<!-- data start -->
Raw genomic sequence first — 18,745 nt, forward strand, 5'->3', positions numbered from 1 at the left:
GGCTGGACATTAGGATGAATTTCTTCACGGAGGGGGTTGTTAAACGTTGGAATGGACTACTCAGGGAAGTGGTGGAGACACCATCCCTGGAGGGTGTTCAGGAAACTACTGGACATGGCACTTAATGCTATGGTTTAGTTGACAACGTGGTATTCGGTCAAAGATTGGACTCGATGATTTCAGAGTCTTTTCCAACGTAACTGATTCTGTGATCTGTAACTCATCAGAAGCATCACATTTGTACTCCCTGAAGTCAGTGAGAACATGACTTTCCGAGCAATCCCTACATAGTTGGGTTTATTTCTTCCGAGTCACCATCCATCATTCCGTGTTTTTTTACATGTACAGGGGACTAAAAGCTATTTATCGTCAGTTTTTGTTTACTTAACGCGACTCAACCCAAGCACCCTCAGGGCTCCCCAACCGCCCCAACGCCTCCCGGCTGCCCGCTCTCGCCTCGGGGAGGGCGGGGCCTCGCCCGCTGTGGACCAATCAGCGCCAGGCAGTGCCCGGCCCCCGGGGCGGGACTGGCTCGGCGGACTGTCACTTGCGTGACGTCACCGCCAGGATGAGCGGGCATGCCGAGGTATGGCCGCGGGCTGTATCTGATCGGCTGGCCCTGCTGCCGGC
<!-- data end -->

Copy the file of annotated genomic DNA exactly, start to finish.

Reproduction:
Raw genomic sequence first — 18,745 nt, forward strand, 5'->3', positions numbered from 1 at the left:
GGCTGGACATTAGGATGAATTTCTTCACGGAGGGGGTTGTTAAACGTTGGAATGGACTACTCAGGGAAGTGGTGGAGACACCATCCCTGGAGGGTGTTCAGGAAACTACTGGACATGGCACTTAATGCTATGGTTTAGTTGACAACGTGGTATTCGGTCAAAGATTGGACTCGATGATTTCAGAGTCTTTTCCAACGTAACTGATTCTGTGATCTGTAACTCATCAGAAGCATCACATTTGTACTCCCTGAAGTCAGTGAGAACATGACTTTCCGAGCAATCCCTACATAGTTGGGTTTATTTCTTCCGAGTCACCATCCATCATTCCGTGTTTTTTTACATGTACAGGGGACTAAAAGCTATTTATCGTCAGTTTTTGTTTACTTAACGCGACTCAACCCAAGCACCCTCAGGGCTCCCCAACCGCCCCAACGCCTCCCGGCTGCCCGCTCTCGCCTCGGGGAGGGCGGGGCCTCGCCCGCTGTGGACCAATCAGCGCCAGGCAGTGCCCGGCCCCCGGGGCGGGACTGGCTCGGCGGACTGTCACTTGCGTGACGTCACCGCCAGGATGAGCGGGCATGCCGAGGTATGGCCGCGGGCTGTATCTGATCGGCTGGCCCTGCTGCCGGC